Trump’s success is a result of a postmodern world. Ideas and feelings are mashed into a souffle of equal un-importance. In this a mashable universe, feelings rule and the imagination can create fantastic combinations that in other times would seem bizarre. For Republican supporters, Trump seems to be saying what they are feeling. They are right.
* “In Defense of Trump, Some Point to Vatican Walls” http://nyti.ms/20HQ9va
**See “Mussolini was Donald Trumps Grandfather” http://thestudioexec.com/mussolini-was-donald-trumps-grandfather/
Other images of Trump as Mussolini:
From Chloe D. – Willy Wonka meme: I made this one because news corporations that are biased toward a certain party or candidate (or supporter) will often say things that will reflect positively upon said candidate or party. It goes the other way as well, where they will say negative things toward the opponents.
Contributed by Ini from First Year Student fall semester media class. Of course the skeleton would be me — kinda cute.__________________
From First Year Student – Xhoana: The meme displays a reaction many students probably had during the beginning of the semester learning about not all media is real. What is being portrayed on the media is being controlled by several organizations and people who chose what they want to be said and shown. Before this class several people as well as myself believed many things from movies, news channels, shows and more and it was heart breaking and stressful to find out they most likely are not real. We began to experiment through this idea of media portraying the whole real by creating our own mashups where we picked and choose what we wanted to show as well as all our broadcast where we selected a few things to be said and left many things out which is what all media does. ______
Comment to Xhoana: Thank you for your meme and statement. I want to push back a bit against the impression that I gave about media being unreal. Present day mass media — in other words what we get from the Internet and cable TV — is a form of representation of reality but as you point out it is not a full reflection of human experience. It is not a lie if you are able to look at it and observe it for what it is. Analysis of mass media products can help discern what is valuable and what is dross.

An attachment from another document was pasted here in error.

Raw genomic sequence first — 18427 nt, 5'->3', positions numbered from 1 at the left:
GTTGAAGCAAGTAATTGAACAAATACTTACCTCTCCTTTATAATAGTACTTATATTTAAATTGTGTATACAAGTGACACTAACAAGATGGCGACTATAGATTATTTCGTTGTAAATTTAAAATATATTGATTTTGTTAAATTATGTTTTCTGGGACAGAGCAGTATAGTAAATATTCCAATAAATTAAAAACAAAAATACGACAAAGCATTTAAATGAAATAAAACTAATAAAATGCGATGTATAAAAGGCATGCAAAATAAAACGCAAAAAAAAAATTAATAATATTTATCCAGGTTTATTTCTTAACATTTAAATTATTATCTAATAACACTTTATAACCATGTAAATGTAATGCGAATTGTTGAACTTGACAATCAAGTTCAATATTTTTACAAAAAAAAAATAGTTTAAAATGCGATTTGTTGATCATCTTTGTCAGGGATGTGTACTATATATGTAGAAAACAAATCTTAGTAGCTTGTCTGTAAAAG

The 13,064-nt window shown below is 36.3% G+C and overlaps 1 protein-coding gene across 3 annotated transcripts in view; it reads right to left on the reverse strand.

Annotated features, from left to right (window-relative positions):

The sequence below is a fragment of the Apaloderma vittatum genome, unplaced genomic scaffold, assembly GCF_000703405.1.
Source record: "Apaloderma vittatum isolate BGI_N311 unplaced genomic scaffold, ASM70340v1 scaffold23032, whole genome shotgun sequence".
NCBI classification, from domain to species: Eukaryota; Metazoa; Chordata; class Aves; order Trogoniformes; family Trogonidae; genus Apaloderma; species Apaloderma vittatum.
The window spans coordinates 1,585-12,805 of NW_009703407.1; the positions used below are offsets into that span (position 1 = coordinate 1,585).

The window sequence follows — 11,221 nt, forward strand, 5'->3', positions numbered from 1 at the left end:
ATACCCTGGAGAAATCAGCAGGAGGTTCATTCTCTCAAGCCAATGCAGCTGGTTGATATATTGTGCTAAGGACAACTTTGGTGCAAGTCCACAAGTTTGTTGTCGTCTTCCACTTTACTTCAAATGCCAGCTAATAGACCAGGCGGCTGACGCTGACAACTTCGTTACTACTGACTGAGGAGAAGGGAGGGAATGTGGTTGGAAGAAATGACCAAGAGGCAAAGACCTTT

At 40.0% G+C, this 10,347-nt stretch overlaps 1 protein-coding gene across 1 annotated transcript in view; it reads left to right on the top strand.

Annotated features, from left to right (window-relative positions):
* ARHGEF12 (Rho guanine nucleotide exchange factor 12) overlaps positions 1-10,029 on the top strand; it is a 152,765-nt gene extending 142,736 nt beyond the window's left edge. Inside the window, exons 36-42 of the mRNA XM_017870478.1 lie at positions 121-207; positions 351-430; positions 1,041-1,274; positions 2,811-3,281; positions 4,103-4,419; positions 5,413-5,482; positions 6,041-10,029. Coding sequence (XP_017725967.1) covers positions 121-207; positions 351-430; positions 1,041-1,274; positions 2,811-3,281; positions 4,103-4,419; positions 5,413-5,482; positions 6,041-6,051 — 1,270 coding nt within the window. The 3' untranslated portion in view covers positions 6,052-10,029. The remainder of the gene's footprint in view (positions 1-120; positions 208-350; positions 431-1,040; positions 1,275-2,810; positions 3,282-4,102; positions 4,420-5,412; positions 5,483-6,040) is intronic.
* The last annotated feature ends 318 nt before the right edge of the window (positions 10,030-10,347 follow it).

From First Year Student – Danielle: If you get into a fight with someone and they deny everything you said , you can pull up your previous conversation between the person through screenshots and prove them wrong. If there wasn’t social media there would be no other way to prove it unless other people were around to hear. So screenshots can call a person out when they try to get themselves out of a situation they put themselves in.
Comment: This could also apply to the ideas put out on news media. A politician must be careful about changing positions or being inconsistent about her comments as it is all recorded and searchable — except of you are the Donald — news media gives you a pass.
I know you only said one but I found this one funnier. This can relate to the students in the class a lot. The first reaction for many of us who get nervous over new things is to run away from the problem. Forest is known for the famous quote “Run Forest Run.” So when people hear that they are going to be on a live radio broadcast their mind is running all over the place thinking of things they are going to be saying or doing.
Comment: Running to thoughts about what you want to say — I like that. _________________________________
This is just a meme about how Politicians e.g Donald Trump have turned something so important into a comedy and a reality tv show. As we learnt in class, the news has lost its value of reporting serious news, but news that entertains us.
COMMENT: Of if this were the only truth to the Trump phenom — I sense it is getting more serious then what Ini–a first year JJAY student–indicates with this meme. Even Clinton has stopped smiling. Trump is
serious because many Republican voters are listening to him and they “like” what he is saying._________________________________
In this specific episode, Spongebob Squarepants believes that looking a certain way will finally make him belong, and make him feel normal. We had a discussion in the class about whites being the “norm” in today’s society. This is what this meme is trying to show. If you are not white, you cannot be a part of the “norm.”
LEFT:RIGHT: MIDDLE. My media meme is about how many people assume that mainstream, right-wing, media is the only media source that is biased. This goes back to our class lesson with doctoring media to create our own audio files, and how it showcased that practically every form of media is doctored to only show the message the author wants to be shown. In this meme, I reference the example of how many subscribers of left wing Media outlets are regularly exposed to stories of unjustified police brutality, but rarely- and in some cases never- exposed to positive portrayals of police officers, giving them a very biased perspective of cops (whether in good intention or not); and yet, these viewers regularly criticize right wing Media and it’s viewers, throwing around words like “sheep” and “brainwashed”.
COMMENT: Thanks Marcus A for this insightful view of the left and the right. We must examine all extreme views and find the middle ground — where something more truthful lies. Also — am I the only one who is seeing a lot of Wonka. Why does that little smile of actor Gene Wilder really mean so much???______________________________
One College Freshman’s concern with a Trump Presidency — Chloe Dervin